So yeah, go ahead and start something. I bet you won't regret it.

Where can we go to learn more?

You can follow me on twitter on @rafael_soto_, read my blog whenever I feel like writing or just reaching me at rsoto@boxfactura.com.

✉️ Subscribe to our newsletter!

Invite us into your inbox and get immense learning and 80+ deals on tools to help you scale your startup (worth up to $50,000)!

Your subscription could not be saved. Please try again.
Your subscription has been successful.

👇 Other Interviews

NerdPilots: Growing an Agency to $25,000/Month While Running 4 other Businesses
By 
Kevin Pereira
  •  
March 24, 2019
United States
Agency
Up to 50K
Canary: Quitting a $130,000 Job to Build an App for Musicians
By 
Nick O'Hara
  •  
February 21, 2019
United States
App
Up to 50K
Beardbrand: Bootstrapped e-Commerce Making $100,000/Month
By 
Eric Bandholz
  •  
February 21, 2019
United States
e-Commerce
Below 150K
Building a £5,000/mo marketplace for letting agents
By 
Raj Dosanjh
  •  
July 8, 2020
United Kingdom
Marketplace
Up to 50K
Matboard and More: Digitizing a Startup & Making $170,000/Month
By 
Mehdi Kajbaf
  •  
February 21, 2019
United States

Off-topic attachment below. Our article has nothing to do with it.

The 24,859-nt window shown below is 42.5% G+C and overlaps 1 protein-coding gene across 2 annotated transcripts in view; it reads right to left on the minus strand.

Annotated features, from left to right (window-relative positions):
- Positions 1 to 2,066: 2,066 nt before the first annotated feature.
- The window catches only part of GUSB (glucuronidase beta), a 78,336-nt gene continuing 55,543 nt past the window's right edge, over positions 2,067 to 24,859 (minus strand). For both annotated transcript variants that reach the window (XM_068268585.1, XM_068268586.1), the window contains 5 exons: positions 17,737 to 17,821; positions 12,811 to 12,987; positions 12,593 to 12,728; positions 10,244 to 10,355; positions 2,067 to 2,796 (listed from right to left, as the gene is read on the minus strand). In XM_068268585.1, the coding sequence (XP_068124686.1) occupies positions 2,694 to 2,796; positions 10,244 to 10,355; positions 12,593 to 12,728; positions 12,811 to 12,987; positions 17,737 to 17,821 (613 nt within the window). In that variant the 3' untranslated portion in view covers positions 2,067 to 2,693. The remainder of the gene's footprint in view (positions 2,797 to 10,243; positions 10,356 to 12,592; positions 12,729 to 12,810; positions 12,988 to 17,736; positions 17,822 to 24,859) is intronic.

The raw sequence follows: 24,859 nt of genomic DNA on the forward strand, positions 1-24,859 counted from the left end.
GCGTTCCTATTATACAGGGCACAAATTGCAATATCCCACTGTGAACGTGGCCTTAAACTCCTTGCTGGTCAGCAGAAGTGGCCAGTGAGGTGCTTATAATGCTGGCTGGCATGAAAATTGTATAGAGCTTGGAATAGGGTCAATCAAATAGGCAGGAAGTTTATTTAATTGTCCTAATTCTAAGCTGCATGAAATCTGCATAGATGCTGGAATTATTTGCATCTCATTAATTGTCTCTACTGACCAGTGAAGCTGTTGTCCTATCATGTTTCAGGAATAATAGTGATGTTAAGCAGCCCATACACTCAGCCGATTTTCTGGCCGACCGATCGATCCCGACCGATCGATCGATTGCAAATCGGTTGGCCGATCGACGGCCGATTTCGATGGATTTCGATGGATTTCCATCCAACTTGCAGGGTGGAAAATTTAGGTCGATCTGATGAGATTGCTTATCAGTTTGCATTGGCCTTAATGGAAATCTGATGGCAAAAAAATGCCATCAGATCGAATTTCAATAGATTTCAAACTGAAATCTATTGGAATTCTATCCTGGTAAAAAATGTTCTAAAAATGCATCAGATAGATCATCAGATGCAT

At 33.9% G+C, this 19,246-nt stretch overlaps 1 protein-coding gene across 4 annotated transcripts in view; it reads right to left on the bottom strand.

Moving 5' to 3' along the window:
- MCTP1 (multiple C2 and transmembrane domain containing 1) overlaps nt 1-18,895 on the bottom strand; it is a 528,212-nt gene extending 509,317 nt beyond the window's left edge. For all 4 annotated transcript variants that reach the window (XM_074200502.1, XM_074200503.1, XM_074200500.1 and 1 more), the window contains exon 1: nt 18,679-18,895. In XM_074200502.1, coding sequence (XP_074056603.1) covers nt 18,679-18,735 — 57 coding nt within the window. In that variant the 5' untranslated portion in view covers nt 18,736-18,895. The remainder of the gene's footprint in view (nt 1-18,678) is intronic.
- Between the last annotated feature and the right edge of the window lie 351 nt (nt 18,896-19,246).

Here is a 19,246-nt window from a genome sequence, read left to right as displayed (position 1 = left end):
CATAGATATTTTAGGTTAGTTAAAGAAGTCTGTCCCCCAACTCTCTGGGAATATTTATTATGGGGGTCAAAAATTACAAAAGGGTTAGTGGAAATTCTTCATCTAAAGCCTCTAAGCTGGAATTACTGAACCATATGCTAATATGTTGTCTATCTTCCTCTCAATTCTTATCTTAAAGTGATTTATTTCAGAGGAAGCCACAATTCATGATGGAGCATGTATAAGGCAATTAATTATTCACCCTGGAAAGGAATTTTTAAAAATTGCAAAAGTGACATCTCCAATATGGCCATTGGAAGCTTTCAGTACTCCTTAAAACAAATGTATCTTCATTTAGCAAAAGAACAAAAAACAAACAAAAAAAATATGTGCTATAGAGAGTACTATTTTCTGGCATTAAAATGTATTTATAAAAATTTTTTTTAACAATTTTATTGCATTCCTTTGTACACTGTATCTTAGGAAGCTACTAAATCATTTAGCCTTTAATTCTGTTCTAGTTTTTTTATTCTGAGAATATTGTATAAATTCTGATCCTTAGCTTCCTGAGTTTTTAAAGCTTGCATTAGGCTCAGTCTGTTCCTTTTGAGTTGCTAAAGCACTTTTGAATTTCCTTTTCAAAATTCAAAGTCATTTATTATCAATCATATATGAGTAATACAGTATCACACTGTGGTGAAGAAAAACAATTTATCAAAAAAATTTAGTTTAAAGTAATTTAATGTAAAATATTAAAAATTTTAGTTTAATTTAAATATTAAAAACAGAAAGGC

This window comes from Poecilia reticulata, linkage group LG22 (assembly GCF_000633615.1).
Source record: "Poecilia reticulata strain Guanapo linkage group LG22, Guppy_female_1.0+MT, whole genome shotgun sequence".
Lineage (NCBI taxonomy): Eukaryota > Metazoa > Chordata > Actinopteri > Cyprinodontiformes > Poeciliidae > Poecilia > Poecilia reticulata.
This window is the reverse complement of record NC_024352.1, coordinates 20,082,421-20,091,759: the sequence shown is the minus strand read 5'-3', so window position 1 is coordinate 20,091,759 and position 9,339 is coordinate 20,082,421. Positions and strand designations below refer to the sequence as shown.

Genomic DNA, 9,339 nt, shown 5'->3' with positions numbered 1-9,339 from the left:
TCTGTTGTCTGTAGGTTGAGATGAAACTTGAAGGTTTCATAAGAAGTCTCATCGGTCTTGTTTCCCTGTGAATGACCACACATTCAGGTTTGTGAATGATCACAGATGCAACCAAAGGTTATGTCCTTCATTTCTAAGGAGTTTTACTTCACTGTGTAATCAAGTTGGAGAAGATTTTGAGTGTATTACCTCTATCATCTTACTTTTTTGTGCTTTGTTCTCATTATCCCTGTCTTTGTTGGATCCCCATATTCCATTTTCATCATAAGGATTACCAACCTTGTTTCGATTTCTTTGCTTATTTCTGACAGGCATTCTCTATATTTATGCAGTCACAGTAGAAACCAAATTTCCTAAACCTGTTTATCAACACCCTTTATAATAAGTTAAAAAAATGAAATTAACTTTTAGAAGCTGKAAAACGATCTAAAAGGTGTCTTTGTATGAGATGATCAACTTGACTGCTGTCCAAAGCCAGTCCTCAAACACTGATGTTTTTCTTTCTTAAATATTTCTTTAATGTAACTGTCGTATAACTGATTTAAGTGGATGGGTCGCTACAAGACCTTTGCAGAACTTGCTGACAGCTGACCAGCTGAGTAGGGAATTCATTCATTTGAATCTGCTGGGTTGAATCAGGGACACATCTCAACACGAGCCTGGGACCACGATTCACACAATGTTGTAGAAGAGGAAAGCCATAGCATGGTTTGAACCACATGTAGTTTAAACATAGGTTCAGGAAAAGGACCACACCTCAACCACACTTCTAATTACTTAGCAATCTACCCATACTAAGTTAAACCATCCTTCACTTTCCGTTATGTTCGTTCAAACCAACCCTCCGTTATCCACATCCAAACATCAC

e-Commerce
Over 150K
Growing a SaaS to $40,000/year while freelancing
By 
Jen Yip
  •  
June 3, 2020
Canada
App
Up to 50K
Legaats: Why I Stopped Pursuing My 1st Startup Idea
By 
Deepak Chhugani
  •  
March 17, 2018
United States
Web Application
Monetizing Issues
No Passion
WorldOs: A Product Nobody Cared About
By 
Lucas Gonze
  •  
March 16, 2018
United States
Technology
No Need
Vivalatina: From Failure to Product-Market Fit Selling Online Jewelry
By 
Nicolas Tranchant
  •  
March 17, 2018
Mexico
e-Commerce
Bad Marketing
Mishra Motors: Huge Problem, Little Money
By 
Naveen Mishra
  •  
March 16, 2018
India
Transportation
Capital
Unprepared Market
Tandem: Failing to Build an App in the Digital Health Industry
By 
Will Sun
  •  
February 2, 2019
United States
App
No MVP Validation
Unprepared Market
Eloquis: Losing $20,000 with a Bootstrapped SaaS
By 
Rohit Nallapeta
  •  
March 17, 2018
United States
SaaS
Unprepared Market
No Need